The Official Receiver is advancing a legal claim against the auditors of Carillion, the collapsed construction giant, that could target as much as £1bn in damages.
Sky News understands that the liquidators of the former FTSE-100 constituent filed a claim form against KPMG on Friday – a move which gives the claimant four months to submit more details of its case.
City sources said the action could become one of the biggest ever in Britain against an accountancy firm.
A formal particulars of the claim document are not expected to be lodged by the OR for several weeks.
The OR is understood to be pursuing £230m of losses in the form of dividends it argues should never have been paid out by Carillion as it hurtled towards disaster.
It also wants to recoup £20m of advisory fees that it is expected to allege were avoidable.
The claim could ultimately, however, be far larger if the OR succeeds with an argument that it should also be compensated for trading losses in the run-up to Carillion’s demise.
People close to the case say the total damages being sought by the liquidators could total around £1bn.
Earlier this year, the OR struck a deal with Litigation Capital Management, a stock market-listed company, to fund the claim.
Insiders say the action against KPMG was driven by the liquidators’ statutory duty to maximise recoveries for Carillion’s creditors.
The construction group, which was involved in building and maintaining hospitals and roads, and delivering millions of school meals, went bust in January 2018 owing close to £7bn.
Thousands of jobs were lost as a result.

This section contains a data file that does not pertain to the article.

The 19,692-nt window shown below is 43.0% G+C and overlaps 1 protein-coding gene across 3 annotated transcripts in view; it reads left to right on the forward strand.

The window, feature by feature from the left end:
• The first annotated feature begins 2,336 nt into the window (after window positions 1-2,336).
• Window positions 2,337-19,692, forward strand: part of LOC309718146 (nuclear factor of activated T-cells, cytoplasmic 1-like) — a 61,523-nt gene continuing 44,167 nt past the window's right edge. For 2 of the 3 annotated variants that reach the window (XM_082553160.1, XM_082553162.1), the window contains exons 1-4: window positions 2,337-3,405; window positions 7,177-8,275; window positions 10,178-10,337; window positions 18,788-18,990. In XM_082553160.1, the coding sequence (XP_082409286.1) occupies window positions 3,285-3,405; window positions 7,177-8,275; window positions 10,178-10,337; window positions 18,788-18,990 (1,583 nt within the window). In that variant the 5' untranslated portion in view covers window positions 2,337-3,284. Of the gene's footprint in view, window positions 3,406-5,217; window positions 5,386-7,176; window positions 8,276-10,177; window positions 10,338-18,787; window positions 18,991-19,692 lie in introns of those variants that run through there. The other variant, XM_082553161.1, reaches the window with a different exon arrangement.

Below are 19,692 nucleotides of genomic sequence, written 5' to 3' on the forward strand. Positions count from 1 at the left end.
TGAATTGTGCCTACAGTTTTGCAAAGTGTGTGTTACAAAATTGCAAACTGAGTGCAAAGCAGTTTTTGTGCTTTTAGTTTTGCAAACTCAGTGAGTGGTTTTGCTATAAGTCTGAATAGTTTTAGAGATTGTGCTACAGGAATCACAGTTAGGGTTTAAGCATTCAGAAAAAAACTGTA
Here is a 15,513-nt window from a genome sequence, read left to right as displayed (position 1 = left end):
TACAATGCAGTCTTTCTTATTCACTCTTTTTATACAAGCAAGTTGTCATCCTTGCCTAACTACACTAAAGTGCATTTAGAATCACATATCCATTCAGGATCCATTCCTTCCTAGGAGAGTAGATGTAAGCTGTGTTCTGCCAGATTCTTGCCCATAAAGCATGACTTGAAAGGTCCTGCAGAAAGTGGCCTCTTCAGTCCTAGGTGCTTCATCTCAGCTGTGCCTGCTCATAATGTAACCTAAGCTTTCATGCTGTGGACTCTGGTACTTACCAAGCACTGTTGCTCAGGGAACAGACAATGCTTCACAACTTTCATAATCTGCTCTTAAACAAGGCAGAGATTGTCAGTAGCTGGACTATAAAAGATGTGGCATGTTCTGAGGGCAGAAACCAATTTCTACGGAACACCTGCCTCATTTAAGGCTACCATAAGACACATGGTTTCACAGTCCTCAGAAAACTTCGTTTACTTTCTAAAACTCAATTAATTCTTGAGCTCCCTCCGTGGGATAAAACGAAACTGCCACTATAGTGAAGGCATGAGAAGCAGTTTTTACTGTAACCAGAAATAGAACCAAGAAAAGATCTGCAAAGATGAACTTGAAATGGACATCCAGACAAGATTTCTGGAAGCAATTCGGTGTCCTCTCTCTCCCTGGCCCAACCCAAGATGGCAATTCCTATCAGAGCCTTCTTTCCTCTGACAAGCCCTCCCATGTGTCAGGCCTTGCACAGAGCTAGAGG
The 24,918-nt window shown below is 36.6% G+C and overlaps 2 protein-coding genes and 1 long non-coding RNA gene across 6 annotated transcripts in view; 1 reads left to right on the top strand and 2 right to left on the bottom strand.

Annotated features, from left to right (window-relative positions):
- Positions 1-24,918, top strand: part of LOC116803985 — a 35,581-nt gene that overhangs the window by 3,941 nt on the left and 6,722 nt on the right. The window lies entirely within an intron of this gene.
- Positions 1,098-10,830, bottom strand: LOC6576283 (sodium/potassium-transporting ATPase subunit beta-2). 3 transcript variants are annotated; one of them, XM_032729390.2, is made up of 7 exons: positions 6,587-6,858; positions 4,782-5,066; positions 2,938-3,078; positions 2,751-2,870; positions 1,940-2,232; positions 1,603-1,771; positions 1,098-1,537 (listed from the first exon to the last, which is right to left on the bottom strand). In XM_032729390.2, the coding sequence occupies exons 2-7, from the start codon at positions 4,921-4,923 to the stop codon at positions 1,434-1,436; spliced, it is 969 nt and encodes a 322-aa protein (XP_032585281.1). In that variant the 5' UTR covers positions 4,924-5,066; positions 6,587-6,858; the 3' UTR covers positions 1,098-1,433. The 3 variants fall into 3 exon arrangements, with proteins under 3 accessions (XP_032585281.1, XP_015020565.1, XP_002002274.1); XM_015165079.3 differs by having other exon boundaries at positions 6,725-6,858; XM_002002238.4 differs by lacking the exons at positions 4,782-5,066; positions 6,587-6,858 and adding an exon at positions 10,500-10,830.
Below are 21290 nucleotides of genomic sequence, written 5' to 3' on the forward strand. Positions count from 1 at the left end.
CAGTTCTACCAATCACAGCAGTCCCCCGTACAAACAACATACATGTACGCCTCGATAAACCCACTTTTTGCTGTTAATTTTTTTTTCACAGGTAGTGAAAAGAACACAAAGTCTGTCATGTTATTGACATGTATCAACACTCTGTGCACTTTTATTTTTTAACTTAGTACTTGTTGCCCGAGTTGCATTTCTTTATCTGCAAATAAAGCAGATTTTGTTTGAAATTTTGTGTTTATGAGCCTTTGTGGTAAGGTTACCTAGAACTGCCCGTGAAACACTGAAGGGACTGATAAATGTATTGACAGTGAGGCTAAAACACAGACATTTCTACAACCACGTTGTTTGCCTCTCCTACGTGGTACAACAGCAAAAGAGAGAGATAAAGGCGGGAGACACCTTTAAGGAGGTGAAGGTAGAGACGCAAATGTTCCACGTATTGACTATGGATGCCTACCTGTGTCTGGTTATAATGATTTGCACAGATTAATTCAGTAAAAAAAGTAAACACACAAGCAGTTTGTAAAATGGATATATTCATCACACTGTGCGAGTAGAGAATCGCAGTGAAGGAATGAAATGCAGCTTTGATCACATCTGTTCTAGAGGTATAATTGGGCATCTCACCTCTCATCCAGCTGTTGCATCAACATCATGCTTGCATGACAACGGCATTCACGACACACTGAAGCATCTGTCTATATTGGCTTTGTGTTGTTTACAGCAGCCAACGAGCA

Earlier this year, Kwasi Kwarteng, the business secretary, authorised the Insolvency Service to pursue former Carillion board members including Philip Green, its chairman, with a view to having them disqualified from acting as company directors.
The legal action is expected to allege that KPMG failed in its duties as auditor to spot misstatements in the outsourcing group’s accounts.
KPMG’s work for Carillion is separately being investigated by the Financial Reporting Council (FRC), the accounting regulator.
In September, the FRC alleged that KPMG and a number of employees provided false or misleading information to it in relation to the Carillion audit.
Carillion’s demise became one of the principal catalysts for reform of the audit sector in Britain, with far-reaching consequences including the creation of a new watchdog, and a requirement for the big four firms – Deloitte and EY being the others – to ‘operationally separate’ their audit and consulting arms.
At the time of its collapse, Carillion held approximately 450 construction and service contracts across government.
It employed more than 43,000 people, including 18,000 in the UK.
In a scathing report on the company’s corporate governance, the Commons business, energy and industrial strategy select committee said: “As a large company and competitive bidder, Carillion was well-placed to win contracts.
“Its failings in subsequently managing them to generate profit was masked for a long time by a continuing stream of new work and… accounting practices that precluded an accurate assessment of the state of contracts.”
KPMG served as Carillion’s auditor for almost two decades, earning a total of £29m for its audit work.
The OR and KPMG declined to comment.